Reeker told Congressional investigators that he and his colleagues in the European Bureau at the State Department attempted to put out a proactive statement in support of Amb. Marie “Masha” Yovanovich but they were told by Undersecretary David Hale to not issue it, according to a person familiar with his testimony.

Read the full story here.

Giuliani butt dial story inspires ridicule, envy on social media

Rudy Giuliani's role in Trump's effort to get Ukraine to investigate political rival Joe Biden and his son Hunter Biden is serious business and could play a big role in the congressional impeachment inquiry against the president.

But that hasn't stopped journalists, pundits and observers from having a little fun — through a limerick and other jesting tweets — with Giuliani's latest predicament: his inadvertent voicemail messages left on an NBC News reporter's phone by what  is colloquially known as a butt dial.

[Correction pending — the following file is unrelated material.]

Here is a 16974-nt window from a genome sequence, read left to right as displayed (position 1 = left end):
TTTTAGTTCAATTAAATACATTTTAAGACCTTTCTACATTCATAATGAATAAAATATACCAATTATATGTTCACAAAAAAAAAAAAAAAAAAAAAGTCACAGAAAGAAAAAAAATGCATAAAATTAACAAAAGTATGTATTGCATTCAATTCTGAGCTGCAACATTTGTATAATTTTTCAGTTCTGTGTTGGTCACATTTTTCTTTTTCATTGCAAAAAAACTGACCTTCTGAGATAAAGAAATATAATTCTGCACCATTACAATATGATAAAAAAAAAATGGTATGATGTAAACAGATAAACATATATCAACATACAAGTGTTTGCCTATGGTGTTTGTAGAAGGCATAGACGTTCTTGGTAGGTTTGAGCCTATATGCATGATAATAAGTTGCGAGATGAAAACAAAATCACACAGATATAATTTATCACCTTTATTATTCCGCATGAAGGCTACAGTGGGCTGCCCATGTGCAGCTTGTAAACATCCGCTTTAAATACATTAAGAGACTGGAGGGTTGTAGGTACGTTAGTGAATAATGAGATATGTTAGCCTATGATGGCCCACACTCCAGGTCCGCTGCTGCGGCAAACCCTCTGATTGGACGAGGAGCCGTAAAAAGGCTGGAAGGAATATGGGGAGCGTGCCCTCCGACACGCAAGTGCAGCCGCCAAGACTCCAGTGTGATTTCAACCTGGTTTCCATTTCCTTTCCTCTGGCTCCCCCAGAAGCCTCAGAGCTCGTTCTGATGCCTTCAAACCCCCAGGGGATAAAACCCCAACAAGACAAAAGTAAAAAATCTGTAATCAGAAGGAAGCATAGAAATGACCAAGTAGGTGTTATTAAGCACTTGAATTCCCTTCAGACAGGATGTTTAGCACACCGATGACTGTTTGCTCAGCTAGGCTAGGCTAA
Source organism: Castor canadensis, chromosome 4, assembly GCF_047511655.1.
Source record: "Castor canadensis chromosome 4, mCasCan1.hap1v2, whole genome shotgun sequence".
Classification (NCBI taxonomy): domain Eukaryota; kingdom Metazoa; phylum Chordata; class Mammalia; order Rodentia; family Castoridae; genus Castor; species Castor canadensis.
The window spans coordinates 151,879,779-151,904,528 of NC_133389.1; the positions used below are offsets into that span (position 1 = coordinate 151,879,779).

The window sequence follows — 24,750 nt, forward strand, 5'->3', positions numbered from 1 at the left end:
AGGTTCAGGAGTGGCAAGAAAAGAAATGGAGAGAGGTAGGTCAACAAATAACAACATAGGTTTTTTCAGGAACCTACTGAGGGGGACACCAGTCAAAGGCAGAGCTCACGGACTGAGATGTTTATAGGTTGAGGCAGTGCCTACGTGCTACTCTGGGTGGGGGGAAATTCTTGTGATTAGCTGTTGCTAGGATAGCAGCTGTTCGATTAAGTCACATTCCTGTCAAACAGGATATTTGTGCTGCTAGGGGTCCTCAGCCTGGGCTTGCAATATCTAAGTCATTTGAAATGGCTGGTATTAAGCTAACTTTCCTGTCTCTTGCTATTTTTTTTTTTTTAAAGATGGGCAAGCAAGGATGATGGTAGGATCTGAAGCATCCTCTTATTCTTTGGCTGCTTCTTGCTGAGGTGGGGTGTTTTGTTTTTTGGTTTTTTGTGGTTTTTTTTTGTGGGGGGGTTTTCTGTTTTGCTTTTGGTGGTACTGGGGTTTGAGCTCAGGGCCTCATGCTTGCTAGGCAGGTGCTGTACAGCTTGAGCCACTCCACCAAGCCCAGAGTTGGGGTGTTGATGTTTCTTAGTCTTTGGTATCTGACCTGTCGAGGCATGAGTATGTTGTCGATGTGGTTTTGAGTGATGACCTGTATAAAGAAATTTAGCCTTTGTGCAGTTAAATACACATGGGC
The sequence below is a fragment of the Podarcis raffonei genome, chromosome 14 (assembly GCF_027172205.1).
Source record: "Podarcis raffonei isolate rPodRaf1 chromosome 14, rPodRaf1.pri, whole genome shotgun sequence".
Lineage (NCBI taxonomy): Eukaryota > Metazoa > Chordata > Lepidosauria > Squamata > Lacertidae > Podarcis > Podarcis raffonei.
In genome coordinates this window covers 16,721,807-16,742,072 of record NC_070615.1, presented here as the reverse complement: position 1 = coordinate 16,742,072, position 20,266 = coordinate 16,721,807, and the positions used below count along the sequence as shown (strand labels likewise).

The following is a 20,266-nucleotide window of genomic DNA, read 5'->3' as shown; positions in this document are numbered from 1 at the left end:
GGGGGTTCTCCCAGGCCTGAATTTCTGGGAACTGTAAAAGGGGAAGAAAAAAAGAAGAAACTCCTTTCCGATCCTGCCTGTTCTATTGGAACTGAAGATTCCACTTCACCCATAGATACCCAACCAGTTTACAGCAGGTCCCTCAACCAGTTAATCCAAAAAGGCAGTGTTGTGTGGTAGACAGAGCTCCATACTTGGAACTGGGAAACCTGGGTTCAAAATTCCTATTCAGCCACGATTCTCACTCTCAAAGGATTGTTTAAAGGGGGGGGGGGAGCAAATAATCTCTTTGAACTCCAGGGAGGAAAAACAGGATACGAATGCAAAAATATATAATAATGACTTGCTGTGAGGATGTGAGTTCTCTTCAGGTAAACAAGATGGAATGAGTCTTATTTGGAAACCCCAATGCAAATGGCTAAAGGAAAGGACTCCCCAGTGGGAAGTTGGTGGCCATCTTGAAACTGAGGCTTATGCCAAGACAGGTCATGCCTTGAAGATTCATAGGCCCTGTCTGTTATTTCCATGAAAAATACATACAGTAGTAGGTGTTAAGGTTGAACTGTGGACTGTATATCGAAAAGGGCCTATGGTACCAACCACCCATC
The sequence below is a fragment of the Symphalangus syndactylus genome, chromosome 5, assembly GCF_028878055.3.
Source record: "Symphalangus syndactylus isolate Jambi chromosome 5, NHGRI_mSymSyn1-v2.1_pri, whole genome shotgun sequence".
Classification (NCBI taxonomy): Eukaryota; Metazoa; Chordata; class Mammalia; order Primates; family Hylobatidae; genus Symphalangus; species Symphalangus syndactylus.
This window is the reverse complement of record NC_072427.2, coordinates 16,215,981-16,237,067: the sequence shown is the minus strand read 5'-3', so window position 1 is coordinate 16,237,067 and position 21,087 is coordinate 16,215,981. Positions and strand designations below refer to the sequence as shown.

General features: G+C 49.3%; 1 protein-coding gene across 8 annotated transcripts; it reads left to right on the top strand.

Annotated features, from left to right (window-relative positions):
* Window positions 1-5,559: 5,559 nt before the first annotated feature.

Others expressed jealousy over the call: "Butt dial me," one journalist wrote.

Read the full story here.

Impeachment hearings depict a quid pro quo that evolved over time

WASHINGTON — Grilled under oath for dozens of hours on Capitol Hill, at least three current and former U.S. officials have all made the same startling admission: A coveted White House visit for the new Ukrainian leader had been explicitly conditioned on his agreeing to investigations that could have helped President Donald Trump’s re-election.

And when Gordon Sondland, the U.S. ambassador to the European Union, was asked point blank, under oath, whether that constituted a "quid pro quo," he did not dispute it, people with knowledge of his testimony said.

As impeachment proceedings march forward, a string of conflicting narratives from Trump, U.S. officials and the Ukrainians has centered on a different question: whether Trump ever overtly linked a freeze in military aid with his demand that President Volodymyr Zelenskiy investigate his political opponents — and when the Ukrainians learned of it. Trump and many Republicans argue that if the Ukrainians were in the dark, any allegation of wrongdoing by Trump falls apart.

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Article II: Inside Impeachment — 'The Master Strategist'

On Friday's episode, Article II looks at Senate Majority Leader Mitch McConnell's strategy on impeachment. Host Steve Kornacki talks to Frank Thorpe V, producer and off-air congressional reporter for NBC News, about the Senate resolution condemning the impeachment inquiry.

Download the episode here.